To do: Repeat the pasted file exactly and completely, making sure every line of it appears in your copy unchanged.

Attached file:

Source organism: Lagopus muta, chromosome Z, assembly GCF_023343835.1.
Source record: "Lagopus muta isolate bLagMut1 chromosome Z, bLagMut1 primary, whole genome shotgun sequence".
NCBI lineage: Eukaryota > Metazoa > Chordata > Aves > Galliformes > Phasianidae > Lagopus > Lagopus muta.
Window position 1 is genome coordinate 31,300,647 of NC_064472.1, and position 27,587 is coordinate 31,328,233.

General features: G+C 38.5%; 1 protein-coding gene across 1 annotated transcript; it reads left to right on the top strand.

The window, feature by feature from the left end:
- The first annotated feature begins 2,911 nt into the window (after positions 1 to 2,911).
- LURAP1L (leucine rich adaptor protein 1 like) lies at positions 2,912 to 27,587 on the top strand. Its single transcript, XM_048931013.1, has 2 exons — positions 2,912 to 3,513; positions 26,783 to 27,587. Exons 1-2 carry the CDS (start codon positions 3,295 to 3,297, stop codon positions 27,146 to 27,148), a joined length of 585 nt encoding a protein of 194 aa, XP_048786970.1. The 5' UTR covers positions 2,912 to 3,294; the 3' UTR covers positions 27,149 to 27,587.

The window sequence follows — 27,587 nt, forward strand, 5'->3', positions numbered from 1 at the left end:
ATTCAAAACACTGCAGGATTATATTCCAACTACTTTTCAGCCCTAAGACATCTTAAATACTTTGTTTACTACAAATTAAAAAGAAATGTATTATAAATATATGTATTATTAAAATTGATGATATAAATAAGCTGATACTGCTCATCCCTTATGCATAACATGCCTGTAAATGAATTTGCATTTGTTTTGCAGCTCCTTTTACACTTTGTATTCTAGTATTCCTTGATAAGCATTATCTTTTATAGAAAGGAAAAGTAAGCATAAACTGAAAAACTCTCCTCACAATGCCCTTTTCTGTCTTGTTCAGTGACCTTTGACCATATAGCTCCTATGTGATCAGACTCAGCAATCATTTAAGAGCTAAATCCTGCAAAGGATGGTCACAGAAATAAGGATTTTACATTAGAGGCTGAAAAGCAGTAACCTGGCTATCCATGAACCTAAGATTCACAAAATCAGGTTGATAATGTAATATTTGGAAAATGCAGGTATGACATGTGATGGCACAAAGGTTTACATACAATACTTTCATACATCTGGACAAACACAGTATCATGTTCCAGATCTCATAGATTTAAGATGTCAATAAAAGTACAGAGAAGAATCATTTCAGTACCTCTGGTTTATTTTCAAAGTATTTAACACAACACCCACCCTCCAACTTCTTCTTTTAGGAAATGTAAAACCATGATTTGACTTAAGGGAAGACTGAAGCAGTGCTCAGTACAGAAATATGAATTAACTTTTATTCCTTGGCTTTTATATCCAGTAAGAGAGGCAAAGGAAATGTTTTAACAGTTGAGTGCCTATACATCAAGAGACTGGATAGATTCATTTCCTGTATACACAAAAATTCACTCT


Source organism: Lagopus muta, chromosome Z, assembly GCF_023343835.1.
Source record: "Lagopus muta isolate bLagMut1 chromosome Z, bLagMut1 primary, whole genome shotgun sequence".
NCBI lineage: Eukaryota > Metazoa > Chordata > Aves > Galliformes > Phasianidae > Lagopus > Lagopus muta.
Window position 1 is genome coordinate 31,300,647 of NC_064472.1, and position 27,587 is coordinate 31,328,233.

General features: G+C 38.5%; 1 protein-coding gene across 1 annotated transcript; it reads left to right on the top strand.

The window, feature by feature from the left end:
- The first annotated feature begins 2,911 nt into the window (after positions 1 to 2,911).
- LURAP1L (leucine rich adaptor protein 1 like) lies at positions 2,912 to 27,587 on the top strand. Its single transcript, XM_048931013.1, has 2 exons — positions 2,912 to 3,513; positions 26,783 to 27,587. Exons 1-2 carry the CDS (start codon positions 3,295 to 3,297, stop codon positions 27,146 to 27,148), a joined length of 585 nt encoding a protein of 194 aa, XP_048786970.1. The 5' UTR covers positions 2,912 to 3,294; the 3' UTR covers positions 27,149 to 27,587.

The window sequence follows — 27,587 nt, forward strand, 5'->3', positions numbered from 1 at the left end:
ATTCAAAACACTGCAGGATTATATTCCAACTACTTTTCAGCCCTAAGACATCTTAAATACTTTGTTTACTACAAATTAAAAAGAAATGTATTATAAATATATGTATTATTAAAATTGATGATATAAATAAGCTGATACTGCTCATCCCTTATGCATAACATGCCTGTAAATGAATTTGCATTTGTTTTGCAGCTCCTTTTACACTTTGTATTCTAGTATTCCTTGATAAGCATTATCTTTTATAGAAAGGAAAAGTAAGCATAAACTGAAAAACTCTCCTCACAATGCCCTTTTCTGTCTTGTTCAGTGACCTTTGACCATATAGCTCCTATGTGATCAGACTCAGCAATCATTTAAGAGCTAAATCCTGCAAAGGATGGTCACAGAAATAAGGATTTTACATTAGAGGCTGAAAAGCAGTAACCTGGCTATCCATGAACCTAAGATTCACAAAATCAGGTTGATAATGTAATATTTGGAAAATGCAGGTATGACATGTGATGGCACAAAGGTTTACATACAATACTTTCATACATCTGGACAAACACAGTATCATGTTCCAGATCTCATAGATTTAAGATGTCAATAAAAGTACAGAGAAGAATCATTTCAGTACCTCTGGTTTATTTTCAAAGTATTTAACACAACACCCACCCTCCAACTTCTTCTTTTAGGAAATGTAAAACCATGATTTGACTTAAGGGAAGACTGAAGCAGTGCTCAGTACAGAAATATGAATTAACTTTTATTCCTTGGCTTTTATATCCAGTAAGAGAGGCAAAGGAAATGTTTTAACAGTTGAGTGCCTATACATCAAGAGACTGGATAGATTCATTTCCTGTATACACAAAAATTCACTCT